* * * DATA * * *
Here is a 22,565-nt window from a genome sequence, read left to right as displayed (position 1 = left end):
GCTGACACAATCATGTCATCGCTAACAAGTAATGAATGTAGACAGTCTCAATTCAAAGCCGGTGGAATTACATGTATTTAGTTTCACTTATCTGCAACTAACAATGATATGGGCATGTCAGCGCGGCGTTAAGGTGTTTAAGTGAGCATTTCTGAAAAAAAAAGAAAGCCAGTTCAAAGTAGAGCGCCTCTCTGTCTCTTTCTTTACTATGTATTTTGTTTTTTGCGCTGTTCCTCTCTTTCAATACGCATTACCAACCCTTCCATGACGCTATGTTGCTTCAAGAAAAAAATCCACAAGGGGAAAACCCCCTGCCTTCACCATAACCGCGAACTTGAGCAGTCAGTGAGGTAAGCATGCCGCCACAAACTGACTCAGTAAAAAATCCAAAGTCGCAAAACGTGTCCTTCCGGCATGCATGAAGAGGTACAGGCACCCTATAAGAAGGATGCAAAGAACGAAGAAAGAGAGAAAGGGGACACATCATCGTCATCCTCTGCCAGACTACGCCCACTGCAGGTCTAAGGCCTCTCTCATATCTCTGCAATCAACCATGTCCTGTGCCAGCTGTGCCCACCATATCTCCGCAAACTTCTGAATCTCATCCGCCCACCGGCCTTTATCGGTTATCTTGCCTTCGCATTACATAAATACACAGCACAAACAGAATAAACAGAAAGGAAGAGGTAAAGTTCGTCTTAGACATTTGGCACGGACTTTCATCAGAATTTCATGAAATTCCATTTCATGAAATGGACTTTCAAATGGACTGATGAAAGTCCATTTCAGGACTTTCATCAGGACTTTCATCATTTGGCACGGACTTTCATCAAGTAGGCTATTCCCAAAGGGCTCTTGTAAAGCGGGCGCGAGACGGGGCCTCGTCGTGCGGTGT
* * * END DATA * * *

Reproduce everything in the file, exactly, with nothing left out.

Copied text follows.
Here is a 22,565-nt window from a genome sequence, read left to right as displayed (position 1 = left end):
GCTGACACAATCATGTCATCGCTAACAAGTAATGAATGTAGACAGTCTCAATTCAAAGCCGGTGGAATTACATGTATTTAGTTTCACTTATCTGCAACTAACAATGATATGGGCATGTCAGCGCGGCGTTAAGGTGTTTAAGTGAGCATTTCTGAAAAAAAAAGAAAGCCAGTTCAAAGTAGAGCGCCTCTCTGTCTCTTTCTTTACTATGTATTTTGTTTTTTGCGCTGTTCCTCTCTTTCAATACGCATTACCAACCCTTCCATGACGCTATGTTGCTTCAAGAAAAAAATCCACAAGGGGAAAACCCCCTGCCTTCACCATAACCGCGAACTTGAGCAGTCAGTGAGGTAAGCATGCCGCCACAAACTGACTCAGTAAAAAATCCAAAGTCGCAAAACGTGTCCTTCCGGCATGCATGAAGAGGTACAGGCACCCTATAAGAAGGATGCAAAGAACGAAGAAAGAGAGAAAGGGGACACATCATCGTCATCCTCTGCCAGACTACGCCCACTGCAGGTCTAAGGCCTCTCTCATATCTCTGCAATCAACCATGTCCTGTGCCAGCTGTGCCCACCATATCTCCGCAAACTTCTGAATCTCATCCGCCCACCGGCCTTTATCGGTTATCTTGCCTTCGCATTACATAAATACACAGCACAAACAGAATAAACAGAAAGGAAGAGGTAAAGTTCGTCTTAGACATTTGGCACGGACTTTCATCAGAATTTCATGAAATTCCATTTCATGAAATGGACTTTCAAATGGACTGATGAAAGTCCATTTCAGGACTTTCATCAGGACTTTCATCATTTGGCACGGACTTTCATCAAGTAGGCTATTCCCAAAGGGCTCTTGTAAAGCGGGCGCGAGACGGGGCCTCGTCGTGCGGTGT